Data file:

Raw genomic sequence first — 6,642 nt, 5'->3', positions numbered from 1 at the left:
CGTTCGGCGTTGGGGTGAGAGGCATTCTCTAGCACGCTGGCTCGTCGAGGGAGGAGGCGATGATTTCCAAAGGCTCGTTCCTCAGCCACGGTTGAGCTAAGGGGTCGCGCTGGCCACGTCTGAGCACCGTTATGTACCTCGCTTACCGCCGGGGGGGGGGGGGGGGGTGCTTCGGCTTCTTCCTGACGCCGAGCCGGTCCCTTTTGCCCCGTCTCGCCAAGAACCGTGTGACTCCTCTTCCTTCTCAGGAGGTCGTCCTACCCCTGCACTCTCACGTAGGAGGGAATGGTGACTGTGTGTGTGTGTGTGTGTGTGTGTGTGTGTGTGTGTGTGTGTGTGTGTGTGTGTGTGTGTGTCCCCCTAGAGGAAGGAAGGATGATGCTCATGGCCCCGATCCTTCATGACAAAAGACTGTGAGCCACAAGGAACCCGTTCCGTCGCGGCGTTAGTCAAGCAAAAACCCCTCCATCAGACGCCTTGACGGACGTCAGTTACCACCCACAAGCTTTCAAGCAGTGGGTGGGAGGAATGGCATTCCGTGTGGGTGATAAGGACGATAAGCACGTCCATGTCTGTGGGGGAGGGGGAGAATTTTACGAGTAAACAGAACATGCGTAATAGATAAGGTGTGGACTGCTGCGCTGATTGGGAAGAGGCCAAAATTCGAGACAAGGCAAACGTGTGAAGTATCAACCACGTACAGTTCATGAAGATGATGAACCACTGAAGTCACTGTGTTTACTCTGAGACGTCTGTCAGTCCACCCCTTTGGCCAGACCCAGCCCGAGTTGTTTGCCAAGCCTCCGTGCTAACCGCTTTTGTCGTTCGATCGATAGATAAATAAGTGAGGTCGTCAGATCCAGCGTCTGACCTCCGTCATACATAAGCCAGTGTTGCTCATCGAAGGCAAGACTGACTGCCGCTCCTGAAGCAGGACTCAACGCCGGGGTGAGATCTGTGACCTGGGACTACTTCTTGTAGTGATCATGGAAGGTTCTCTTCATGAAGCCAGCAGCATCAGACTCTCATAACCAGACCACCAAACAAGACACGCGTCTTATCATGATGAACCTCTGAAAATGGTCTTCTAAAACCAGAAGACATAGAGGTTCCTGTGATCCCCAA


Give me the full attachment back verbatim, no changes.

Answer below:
Raw genomic sequence first — 6,642 nt, 5'->3', positions numbered from 1 at the left:
CGTTCGGCGTTGGGGTGAGAGGCATTCTCTAGCACGCTGGCTCGTCGAGGGAGGAGGCGATGATTTCCAAAGGCTCGTTCCTCAGCCACGGTTGAGCTAAGGGGTCGCGCTGGCCACGTCTGAGCACCGTTATGTACCTCGCTTACCGCCGGGGGGGGGGGGGGGGGTGCTTCGGCTTCTTCCTGACGCCGAGCCGGTCCCTTTTGCCCCGTCTCGCCAAGAACCGTGTGACTCCTCTTCCTTCTCAGGAGGTCGTCCTACCCCTGCACTCTCACGTAGGAGGGAATGGTGACTGTGTGTGTGTGTGTGTGTGTGTGTGTGTGTGTGTGTGTGTGTGTGTGTGTGTGTGTGTGTGTCCCCCTAGAGGAAGGAAGGATGATGCTCATGGCCCCGATCCTTCATGACAAAAGACTGTGAGCCACAAGGAACCCGTTCCGTCGCGGCGTTAGTCAAGCAAAAACCCCTCCATCAGACGCCTTGACGGACGTCAGTTACCACCCACAAGCTTTCAAGCAGTGGGTGGGAGGAATGGCATTCCGTGTGGGTGATAAGGACGATAAGCACGTCCATGTCTGTGGGGGAGGGGGAGAATTTTACGAGTAAACAGAACATGCGTAATAGATAAGGTGTGGACTGCTGCGCTGATTGGGAAGAGGCCAAAATTCGAGACAAGGCAAACGTGTGAAGTATCAACCACGTACAGTTCATGAAGATGATGAACCACTGAAGTCACTGTGTTTACTCTGAGACGTCTGTCAGTCCACCCCTTTGGCCAGACCCAGCCCGAGTTGTTTGCCAAGCCTCCGTGCTAACCGCTTTTGTCGTTCGATCGATAGATAAATAAGTGAGGTCGTCAGATCCAGCGTCTGACCTCCGTCATACATAAGCCAGTGTTGCTCATCGAAGGCAAGACTGACTGCCGCTCCTGAAGCAGGACTCAACGCCGGGGTGAGATCTGTGACCTGGGACTACTTCTTGTAGTGATCATGGAAGGTTCTCTTCATGAAGCCAGCAGCATCAGACTCTCATAACCAGACCACCAAACAAGACACGCGTCTTATCATGATGAACCTCTGAAAATGGTCTTCTAAAACCAGAAGACATAGAGGTTCCTGTGATCCCCAA